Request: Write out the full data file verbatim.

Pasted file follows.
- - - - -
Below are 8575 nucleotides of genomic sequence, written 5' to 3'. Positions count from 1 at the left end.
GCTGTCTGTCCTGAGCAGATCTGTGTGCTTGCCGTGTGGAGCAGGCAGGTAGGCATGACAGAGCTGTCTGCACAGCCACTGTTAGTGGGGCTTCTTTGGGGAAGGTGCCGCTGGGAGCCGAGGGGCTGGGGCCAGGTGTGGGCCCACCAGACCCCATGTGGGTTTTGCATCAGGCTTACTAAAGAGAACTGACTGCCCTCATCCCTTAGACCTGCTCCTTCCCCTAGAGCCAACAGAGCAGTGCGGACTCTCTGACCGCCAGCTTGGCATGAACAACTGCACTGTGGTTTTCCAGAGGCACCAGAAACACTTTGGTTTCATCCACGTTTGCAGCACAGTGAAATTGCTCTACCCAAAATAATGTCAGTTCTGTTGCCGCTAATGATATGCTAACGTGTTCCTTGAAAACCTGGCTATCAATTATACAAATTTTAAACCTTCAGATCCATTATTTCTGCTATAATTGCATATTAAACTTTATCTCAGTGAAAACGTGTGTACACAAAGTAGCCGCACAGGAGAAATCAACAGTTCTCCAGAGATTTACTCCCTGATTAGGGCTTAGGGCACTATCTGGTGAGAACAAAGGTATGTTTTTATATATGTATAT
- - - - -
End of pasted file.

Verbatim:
Below are 8575 nucleotides of genomic sequence, written 5' to 3'. Positions count from 1 at the left end.
GCTGTCTGTCCTGAGCAGATCTGTGTGCTTGCCGTGTGGAGCAGGCAGGTAGGCATGACAGAGCTGTCTGCACAGCCACTGTTAGTGGGGCTTCTTTGGGGAAGGTGCCGCTGGGAGCCGAGGGGCTGGGGCCAGGTGTGGGCCCACCAGACCCCATGTGGGTTTTGCATCAGGCTTACTAAAGAGAACTGACTGCCCTCATCCCTTAGACCTGCTCCTTCCCCTAGAGCCAACAGAGCAGTGCGGACTCTCTGACCGCCAGCTTGGCATGAACAACTGCACTGTGGTTTTCCAGAGGCACCAGAAACACTTTGGTTTCATCCACGTTTGCAGCACAGTGAAATTGCTCTACCCAAAATAATGTCAGTTCTGTTGCCGCTAATGATATGCTAACGTGTTCCTTGAAAACCTGGCTATCAATTATACAAATTTTAAACCTTCAGATCCATTATTTCTGCTATAATTGCATATTAAACTTTATCTCAGTGAAAACGTGTGTACACAAAGTAGCCGCACAGGAGAAATCAACAGTTCTCCAGAGATTTACTCCCTGATTAGGGCTTAGGGCACTATCTGGTGAGAACAAAGGTATGTTTTTATATATGTATAT